Reaching hundreds of beneficiaries from different organizations, CityCare’s Servathon 2014 built on its previous successes in its drive to promote volunteerism.
The downpour was merciless but it did not dampen the high spirits of this group of people. Servathon volunteers and beneficiaries gathered as planned on Dec 6 at 10am for the Fam-tastic Challenge. This was one of the events in CityCare’s annual marathon to do good—one that matched volunteers from Safra Radio with low-income families.
Despite the wet weather, the 18 families—beneficiaries of @27 FSC and Serangoon Moral Family Service Center—participating in the challenge were visibly excited. They were to team up with 30 volunteers, half of whom were employees from Safra Radio’s two stations 88.3JIA FM and POWER 98FM, to compete in a race involving six different games on Siloso Beach, Sentosa. Using games designed with values-based objectives to encourage teamwork, the Fam-tastic Challenge aimed to foster family bonding for single-parent low-income households in Singapore. The games were also designed to help single parents relieve stress and encourage their children to deal with the challenges at home.
Among the games was “Sticky Clean” taught teamwork as two blindfolded team members followed verbal instructions given to them to eat a chocolate sundae. The rest of the team watched on, collapsing into a heap of laughter and anticipation, as the blindfolded participants inadvertently smeared ice cream all over their face and shirts.
Throughout the games, the volunteers served as encouraging facilitators. Michael Tan, 31, a deejay from Power98 FM, noted, “The activities are geared towards family bonding and teamwork and cooperation. These are essential values that every family needs. In my day-to-day life, I don’t get a chance to cross paths with special families but I got to do that today. To me, this is a meaningful experience.”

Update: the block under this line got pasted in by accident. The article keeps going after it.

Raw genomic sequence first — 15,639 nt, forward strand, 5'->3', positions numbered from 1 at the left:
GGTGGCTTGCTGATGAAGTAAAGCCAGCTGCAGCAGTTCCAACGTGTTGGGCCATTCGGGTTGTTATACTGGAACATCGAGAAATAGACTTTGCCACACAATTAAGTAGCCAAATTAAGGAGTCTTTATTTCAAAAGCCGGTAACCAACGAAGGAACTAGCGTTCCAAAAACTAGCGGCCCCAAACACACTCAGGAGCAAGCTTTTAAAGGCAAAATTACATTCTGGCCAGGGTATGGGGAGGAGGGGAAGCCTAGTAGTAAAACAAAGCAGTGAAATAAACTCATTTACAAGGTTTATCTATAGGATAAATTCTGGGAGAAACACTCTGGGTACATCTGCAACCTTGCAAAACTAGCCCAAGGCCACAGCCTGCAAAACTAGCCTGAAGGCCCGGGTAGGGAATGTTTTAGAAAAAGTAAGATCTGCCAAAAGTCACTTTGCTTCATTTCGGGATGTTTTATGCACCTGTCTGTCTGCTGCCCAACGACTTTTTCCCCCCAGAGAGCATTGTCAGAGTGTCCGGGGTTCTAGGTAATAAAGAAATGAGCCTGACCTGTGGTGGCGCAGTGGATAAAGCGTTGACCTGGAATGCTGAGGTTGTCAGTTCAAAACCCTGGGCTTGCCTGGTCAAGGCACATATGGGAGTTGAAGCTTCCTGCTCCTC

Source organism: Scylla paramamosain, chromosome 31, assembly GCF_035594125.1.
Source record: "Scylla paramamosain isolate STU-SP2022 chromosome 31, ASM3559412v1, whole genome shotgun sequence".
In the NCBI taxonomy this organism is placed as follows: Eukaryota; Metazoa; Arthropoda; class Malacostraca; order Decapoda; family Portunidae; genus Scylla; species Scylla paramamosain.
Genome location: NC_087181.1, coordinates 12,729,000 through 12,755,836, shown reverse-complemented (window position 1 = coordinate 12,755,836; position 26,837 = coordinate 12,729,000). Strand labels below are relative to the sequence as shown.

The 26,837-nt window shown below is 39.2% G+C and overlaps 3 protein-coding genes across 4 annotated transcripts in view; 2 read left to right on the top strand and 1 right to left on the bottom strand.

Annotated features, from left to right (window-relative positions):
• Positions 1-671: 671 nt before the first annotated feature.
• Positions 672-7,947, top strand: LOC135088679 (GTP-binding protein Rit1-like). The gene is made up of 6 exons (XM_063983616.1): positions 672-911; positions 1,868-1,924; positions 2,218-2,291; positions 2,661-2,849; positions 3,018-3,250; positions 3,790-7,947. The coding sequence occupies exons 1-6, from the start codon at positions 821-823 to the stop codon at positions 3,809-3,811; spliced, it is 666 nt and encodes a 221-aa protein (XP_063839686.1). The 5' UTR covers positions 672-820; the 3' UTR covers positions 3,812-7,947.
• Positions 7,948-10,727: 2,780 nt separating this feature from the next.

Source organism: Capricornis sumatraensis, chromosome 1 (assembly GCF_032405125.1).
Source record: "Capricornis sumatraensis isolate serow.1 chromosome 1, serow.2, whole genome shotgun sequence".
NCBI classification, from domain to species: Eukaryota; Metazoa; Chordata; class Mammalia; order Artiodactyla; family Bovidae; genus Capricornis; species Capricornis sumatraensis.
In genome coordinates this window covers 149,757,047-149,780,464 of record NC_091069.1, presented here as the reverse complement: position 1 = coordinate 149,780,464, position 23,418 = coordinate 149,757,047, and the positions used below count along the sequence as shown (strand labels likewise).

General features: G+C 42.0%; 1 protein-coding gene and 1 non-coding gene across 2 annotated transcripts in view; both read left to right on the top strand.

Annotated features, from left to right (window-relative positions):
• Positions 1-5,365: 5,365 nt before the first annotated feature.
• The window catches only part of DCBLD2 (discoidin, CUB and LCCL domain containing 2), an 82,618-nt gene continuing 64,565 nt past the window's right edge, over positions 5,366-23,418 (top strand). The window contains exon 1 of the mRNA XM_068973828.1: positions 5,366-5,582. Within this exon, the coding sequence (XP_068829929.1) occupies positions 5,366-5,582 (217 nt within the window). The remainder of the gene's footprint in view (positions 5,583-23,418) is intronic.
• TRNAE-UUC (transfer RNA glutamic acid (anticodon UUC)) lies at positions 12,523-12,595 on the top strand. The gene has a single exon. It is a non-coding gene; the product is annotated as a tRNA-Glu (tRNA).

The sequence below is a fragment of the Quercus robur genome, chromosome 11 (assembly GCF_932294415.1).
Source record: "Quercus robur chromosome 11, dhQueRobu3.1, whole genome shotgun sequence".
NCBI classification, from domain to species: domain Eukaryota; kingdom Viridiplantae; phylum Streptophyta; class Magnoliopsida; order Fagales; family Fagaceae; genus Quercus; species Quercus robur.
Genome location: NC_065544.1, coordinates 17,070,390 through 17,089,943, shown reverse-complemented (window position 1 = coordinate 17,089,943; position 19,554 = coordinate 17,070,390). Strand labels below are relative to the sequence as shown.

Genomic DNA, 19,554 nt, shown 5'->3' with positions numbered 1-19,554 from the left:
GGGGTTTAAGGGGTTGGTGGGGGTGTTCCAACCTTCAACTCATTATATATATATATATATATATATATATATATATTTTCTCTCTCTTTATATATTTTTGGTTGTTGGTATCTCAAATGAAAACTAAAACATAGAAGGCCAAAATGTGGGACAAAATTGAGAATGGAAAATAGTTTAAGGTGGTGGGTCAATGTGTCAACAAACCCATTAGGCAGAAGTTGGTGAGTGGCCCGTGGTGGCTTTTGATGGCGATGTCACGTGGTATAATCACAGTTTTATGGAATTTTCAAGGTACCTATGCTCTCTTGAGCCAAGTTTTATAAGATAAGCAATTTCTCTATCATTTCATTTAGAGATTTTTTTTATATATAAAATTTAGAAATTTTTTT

Tan also encouraged others to be more involved in voluntary work, “Each one of us has a duty as a human being, to put our ordinary life aside, and realize our purpose here is to give back. You are here not just to serve your own needs but the needs of other people as well. Once you’ve been a part of it, it motivates and inspires you to continue doing it.”
“From start to finish, you can see the changes you’ve made in people’s lives,” said student volunteer Michael Ong, 25. “Seeing the beneficiaries’ smiles is very satisfying. Servathon has helped me to see the bigger picture of we can help Singapore society!”
After games, the families went Skyline Luge rides before enjoying a lunch buffet. The beneficiaries had a great time bonding with their family members, as well as with the other families and the volunteers. N Kumaresan, the Deputy General Manager of Safra Radio gave out the prizes to the winning teams to mark the end a great day out.
SERVATHON 2014: A RACE FOR CHANGE
Fam-tastic Challenge was just one in a series of races and events that make up Servathon, a 21-hour charity marathon, now into its third year. Servathon champions a purposeful change in both the beneficiaries and the volunteers.
Organized by CityCare, a social enterprise dedicated to promoting volunteerism in Singapore, Servathon targets volunteers of all age groups and simultaneously creates awareness of various needs in society. The event, which took three months to plan, was anchored by the Caretalyst Clubs of the four local universities, namely Singapore Institute of Management, National University of Singapore, Singapore Management University, and Nanyang Technological University.